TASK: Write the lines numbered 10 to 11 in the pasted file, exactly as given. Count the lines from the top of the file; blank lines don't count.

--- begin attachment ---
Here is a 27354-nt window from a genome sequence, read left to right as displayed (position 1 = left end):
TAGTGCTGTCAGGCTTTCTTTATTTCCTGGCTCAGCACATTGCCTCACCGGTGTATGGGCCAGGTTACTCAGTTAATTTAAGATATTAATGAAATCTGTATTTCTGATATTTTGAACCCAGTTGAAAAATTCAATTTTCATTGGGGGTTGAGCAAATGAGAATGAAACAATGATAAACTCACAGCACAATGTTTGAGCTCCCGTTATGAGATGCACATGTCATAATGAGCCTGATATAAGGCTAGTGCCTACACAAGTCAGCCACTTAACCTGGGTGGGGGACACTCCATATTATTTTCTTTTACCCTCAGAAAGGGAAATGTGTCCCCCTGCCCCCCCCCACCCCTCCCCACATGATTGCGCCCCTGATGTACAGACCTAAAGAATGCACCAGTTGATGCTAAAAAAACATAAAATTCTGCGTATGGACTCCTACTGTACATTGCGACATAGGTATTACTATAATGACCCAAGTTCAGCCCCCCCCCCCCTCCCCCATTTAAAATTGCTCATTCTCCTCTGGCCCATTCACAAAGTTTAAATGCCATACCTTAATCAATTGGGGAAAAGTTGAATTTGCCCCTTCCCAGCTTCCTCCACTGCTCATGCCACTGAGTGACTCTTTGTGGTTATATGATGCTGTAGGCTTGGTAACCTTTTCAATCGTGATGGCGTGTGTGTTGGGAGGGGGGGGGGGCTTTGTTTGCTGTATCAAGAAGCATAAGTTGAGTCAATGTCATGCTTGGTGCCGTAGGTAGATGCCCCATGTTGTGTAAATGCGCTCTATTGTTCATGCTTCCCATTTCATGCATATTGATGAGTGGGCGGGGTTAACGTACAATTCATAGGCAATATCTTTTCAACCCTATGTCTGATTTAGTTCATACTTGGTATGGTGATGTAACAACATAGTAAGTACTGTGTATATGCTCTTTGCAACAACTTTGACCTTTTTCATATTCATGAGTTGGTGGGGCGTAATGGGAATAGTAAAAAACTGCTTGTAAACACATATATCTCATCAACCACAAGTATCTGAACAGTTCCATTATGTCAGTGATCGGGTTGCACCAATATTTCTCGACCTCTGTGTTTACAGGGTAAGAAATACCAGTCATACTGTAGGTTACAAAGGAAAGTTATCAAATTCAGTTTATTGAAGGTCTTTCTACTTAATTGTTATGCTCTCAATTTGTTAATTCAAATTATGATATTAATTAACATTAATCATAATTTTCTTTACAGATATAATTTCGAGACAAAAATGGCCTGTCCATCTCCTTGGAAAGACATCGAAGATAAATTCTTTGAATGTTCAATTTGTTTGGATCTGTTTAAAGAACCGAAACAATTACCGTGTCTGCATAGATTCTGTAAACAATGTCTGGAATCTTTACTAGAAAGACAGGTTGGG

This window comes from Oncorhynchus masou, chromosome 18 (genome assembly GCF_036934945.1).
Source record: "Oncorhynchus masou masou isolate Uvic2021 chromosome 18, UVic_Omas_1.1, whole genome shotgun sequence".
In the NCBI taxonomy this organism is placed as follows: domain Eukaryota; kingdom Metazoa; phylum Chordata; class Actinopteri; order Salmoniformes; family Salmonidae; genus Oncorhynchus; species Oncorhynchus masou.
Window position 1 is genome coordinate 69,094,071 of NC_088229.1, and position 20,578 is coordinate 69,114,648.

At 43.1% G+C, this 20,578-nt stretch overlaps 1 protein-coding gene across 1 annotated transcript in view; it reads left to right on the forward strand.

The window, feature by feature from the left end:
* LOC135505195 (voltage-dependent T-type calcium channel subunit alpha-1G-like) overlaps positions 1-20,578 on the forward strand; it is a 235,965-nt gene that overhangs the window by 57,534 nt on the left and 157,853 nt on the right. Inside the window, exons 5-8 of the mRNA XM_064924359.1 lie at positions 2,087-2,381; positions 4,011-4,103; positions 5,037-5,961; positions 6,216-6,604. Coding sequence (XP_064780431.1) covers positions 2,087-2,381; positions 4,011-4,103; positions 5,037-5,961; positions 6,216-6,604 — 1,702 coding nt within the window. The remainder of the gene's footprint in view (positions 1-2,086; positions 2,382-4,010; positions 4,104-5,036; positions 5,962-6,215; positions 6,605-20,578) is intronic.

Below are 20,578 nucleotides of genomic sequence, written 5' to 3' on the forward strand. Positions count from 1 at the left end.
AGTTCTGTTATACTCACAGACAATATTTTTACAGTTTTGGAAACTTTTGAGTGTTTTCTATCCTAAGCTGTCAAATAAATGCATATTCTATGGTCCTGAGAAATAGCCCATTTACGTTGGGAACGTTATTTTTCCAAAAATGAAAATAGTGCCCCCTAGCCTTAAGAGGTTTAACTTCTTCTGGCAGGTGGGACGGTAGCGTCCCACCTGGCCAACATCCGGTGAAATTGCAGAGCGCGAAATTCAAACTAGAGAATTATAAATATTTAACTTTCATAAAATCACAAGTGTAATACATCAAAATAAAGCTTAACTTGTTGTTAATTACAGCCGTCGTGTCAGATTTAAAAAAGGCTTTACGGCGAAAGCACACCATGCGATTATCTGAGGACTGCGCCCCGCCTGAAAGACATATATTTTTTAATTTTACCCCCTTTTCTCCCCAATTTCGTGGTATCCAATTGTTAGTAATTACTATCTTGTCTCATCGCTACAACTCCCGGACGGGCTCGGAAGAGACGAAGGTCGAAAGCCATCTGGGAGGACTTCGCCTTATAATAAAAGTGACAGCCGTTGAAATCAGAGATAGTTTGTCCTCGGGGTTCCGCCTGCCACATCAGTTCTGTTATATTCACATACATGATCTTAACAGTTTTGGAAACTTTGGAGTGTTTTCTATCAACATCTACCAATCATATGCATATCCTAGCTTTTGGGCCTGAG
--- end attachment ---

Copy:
Below are 20,578 nucleotides of genomic sequence, written 5' to 3' on the forward strand. Positions count from 1 at the left end.
AGTTCTGTTATACTCACAGACAATATTTTTACAGTTTTGGAAACTTTTGAGTGTTTTCTATCCTAAGCTGTCAAATAAATGCATATTCTATGGTCCTGAGAAATAGCCCATTTACGTTGGGAACGTTATTTTTCCAAAAATGAAAATAGTGCCCCCTAGCCTTAAGAGGTTTAACTTCTTCTGGCAGGTGGGACGGTAGCGTCCCACCTGGCCAACATCCGGTGAAATTGCAGAGCGCGAAATTCAAACTAGAGAATTATAAATATTTAACTTTCATAAAATCACAAGTGTAATACATCAAAATAAAGCTTAACTTGTTGTTAATTACAGCCGTCGTGTCAGATTTAAAAAAGGCTTTACGGCGAAAGCACACCATGCGATTATCTGAGGACTGCGCCCCGCCTGAAAGACATATATTTTTTAATTTTACCCCCTTTTCTCCCCAATTTCGTGGTATCCAATTGTTAGTAATTACTATCTTGTCTCATCGCTACAACTCCCGGACGGGCTCGGAAGAGACGAAGGTCGAAAGCCATCTGGGAGGACTTCGCCTTATAATAAAAGTGACAGCCGTTGAAATCAGAGATAGTTTGTCCTCGGGGTTCCGCCTGCCACATCAGTTCTGTTATATTCACATACATGATCTTAACAGTTTTGGAAACTTTGGAGTGTTTTCTATCAACATCTACCAATCATATGCATATCCTAGCTTTTGGGCCTGAG